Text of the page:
NH fire chief says previous staffing plan may not be enough
The fire department has experienced decades of stagnant staffing, which officials say have caused longer emergency response times in Salem
By Allison DeAngelis
SALEM, N.H. — The Salem Fire Department followed suit with its fellow first responders Monday, requesting the Board of Selectmen consider increasing the previously set staffing plans and potentially renegotiate the Tuscan Village development agreement.
Both the police and fire departments have experienced decades of stagnant staffing, which department leaders say have caused longer emergency response times in Salem and more cases in which the fire department has to ask for assistance from neighboring towns. Police officials asked the board last week to double its previous plan for new officers, and the fire department asked the board to also reconsider firefighter staffing levels.
"Our shift commanders are often scrambling to staff our apparatuses with off-duty members... I get messages from my shift commanders that say, 'We reached failure point today.' We continue to reach this critical mass," Fire Chief Paul Parisi said before addressing the plan for 12 new firefighters he had previous brought forward.
"With the Tuscan plans now fully underway, I want to leave open possibility that that may not be enough. I think it would be irresponsible of me to say that this is going to be the plan."
Looming development is expected to strain the department's existing emergency issues, and is already leaving inspectors trying to keep their heads above the sea of permitting paperwork, the chief said.
It's expected that the couple of dozen new residential and commercial properties in progress in Salem will cause a 20 percent increase in emergency calls.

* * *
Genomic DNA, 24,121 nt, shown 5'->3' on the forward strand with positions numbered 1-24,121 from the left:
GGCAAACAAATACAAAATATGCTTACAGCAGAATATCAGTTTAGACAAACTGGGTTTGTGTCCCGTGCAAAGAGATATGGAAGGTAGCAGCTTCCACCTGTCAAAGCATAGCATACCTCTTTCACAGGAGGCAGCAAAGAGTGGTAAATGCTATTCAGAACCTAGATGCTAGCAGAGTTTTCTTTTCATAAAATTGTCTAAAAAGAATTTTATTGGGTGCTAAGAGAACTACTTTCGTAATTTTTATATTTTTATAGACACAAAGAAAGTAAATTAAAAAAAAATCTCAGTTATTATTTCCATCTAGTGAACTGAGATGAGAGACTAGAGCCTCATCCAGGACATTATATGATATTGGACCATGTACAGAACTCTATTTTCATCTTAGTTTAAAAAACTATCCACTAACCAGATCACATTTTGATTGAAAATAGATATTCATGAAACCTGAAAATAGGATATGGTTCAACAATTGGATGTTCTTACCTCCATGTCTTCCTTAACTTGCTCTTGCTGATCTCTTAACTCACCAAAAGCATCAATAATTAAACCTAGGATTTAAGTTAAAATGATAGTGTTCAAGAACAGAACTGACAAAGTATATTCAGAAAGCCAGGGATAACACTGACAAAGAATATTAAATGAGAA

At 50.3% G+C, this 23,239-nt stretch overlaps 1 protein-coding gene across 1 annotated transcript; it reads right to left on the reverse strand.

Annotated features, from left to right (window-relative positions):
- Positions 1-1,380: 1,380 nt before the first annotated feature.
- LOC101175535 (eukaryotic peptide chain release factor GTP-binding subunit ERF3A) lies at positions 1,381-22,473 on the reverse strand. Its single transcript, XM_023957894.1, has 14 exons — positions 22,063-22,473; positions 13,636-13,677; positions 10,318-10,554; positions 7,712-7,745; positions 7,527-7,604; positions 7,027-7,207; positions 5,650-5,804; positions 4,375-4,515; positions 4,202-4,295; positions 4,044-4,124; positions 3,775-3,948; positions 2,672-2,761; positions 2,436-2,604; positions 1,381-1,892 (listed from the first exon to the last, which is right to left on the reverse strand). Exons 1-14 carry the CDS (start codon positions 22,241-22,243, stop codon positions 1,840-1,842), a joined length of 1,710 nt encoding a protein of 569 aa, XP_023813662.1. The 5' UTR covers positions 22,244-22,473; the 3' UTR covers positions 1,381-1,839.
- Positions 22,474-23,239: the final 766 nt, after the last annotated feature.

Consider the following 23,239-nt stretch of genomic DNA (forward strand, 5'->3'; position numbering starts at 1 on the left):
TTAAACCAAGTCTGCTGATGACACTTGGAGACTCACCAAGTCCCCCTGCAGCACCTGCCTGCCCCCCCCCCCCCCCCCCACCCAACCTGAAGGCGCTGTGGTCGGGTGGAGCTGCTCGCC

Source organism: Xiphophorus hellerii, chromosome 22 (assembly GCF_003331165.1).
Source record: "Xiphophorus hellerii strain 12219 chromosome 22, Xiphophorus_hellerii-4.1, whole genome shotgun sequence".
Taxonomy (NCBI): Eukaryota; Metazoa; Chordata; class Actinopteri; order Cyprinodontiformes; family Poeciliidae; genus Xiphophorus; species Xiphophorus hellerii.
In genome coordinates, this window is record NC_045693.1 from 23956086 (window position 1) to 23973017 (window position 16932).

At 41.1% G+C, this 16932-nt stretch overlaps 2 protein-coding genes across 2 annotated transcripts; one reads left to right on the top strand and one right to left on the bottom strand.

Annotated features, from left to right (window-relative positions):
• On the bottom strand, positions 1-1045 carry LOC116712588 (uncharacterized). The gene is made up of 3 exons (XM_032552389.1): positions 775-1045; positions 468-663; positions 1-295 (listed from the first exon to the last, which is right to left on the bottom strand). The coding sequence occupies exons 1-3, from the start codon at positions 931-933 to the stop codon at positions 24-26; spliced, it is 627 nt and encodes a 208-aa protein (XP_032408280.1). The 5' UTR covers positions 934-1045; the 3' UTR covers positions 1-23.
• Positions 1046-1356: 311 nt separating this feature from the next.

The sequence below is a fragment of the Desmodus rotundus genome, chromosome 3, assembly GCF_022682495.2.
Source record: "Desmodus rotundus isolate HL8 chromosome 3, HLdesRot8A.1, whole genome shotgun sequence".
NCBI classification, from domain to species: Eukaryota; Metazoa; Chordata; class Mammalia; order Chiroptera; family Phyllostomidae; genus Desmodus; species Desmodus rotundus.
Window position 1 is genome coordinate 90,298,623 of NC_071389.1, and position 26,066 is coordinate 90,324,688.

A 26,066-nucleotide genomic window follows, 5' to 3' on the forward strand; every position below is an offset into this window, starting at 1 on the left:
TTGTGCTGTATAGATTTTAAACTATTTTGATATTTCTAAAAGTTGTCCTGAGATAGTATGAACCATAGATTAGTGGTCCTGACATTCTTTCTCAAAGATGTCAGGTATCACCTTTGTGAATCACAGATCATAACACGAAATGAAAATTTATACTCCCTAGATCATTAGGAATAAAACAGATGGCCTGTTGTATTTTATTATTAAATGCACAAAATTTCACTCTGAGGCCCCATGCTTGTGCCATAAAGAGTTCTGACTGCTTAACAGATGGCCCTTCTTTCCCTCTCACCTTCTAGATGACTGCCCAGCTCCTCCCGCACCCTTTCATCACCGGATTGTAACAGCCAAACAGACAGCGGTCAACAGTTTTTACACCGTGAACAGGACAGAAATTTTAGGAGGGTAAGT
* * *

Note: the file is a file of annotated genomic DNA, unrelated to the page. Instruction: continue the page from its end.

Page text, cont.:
Additionally, the fire department is currently seeing an increase in its Narcan use and drug-related deaths in Salem, though the department has responded to fewer overdoses than in previous years.
Currently, the department is unable to comply with the National Fire Protection Association's four-minute standard for emergency services response times. Earlier this month, the department had to request the Methuen Fire Department respond to an unconscious overdose victim, leading to an 11-minute response time.
In addition to fires and medical emergencies, the department also oversees health inspections, building safety inspections and permits — areas that have been significantly impacted by the ongoing development boom.
Independent of the Tuscan project, the town is looking at approximately 6.5 million-square-feet of new commercial buildings.
"Salem is an extremely busy community right now... In terms of the permits issued, 2017 is running 20 percent ahead of previous years, and that does not include the Tuscan Village development," Fire Marshal Jeffrey Emanuelson said.
In addition to the board carefully considering the staffing levels, Parisi proposed constructing a new fire station west of I-93.
Close to 20 percent of the town's service calls currently originate on the west side of Salem, and a department projection showed a sharp decrease in response times with addition of a fourth station.
While the department is asking for more money, Parisi said there are multiple ways that the town could pay the bill.
Salem Fire recently applied for and was granted a $1.58 million grant from FEMA that will cover most of the cost for eight new firefighters. The chief also cited the town of Westwood, Mass., which negotiated with the developer behind a large project to give the town some of the money they could expect from taxes and other fees in advance.
The board will continue to hear presentations from department heads over the next few weeks before deciding on a budget and tax rate for 2018.
Copyright 2017 The Eagle-Tribune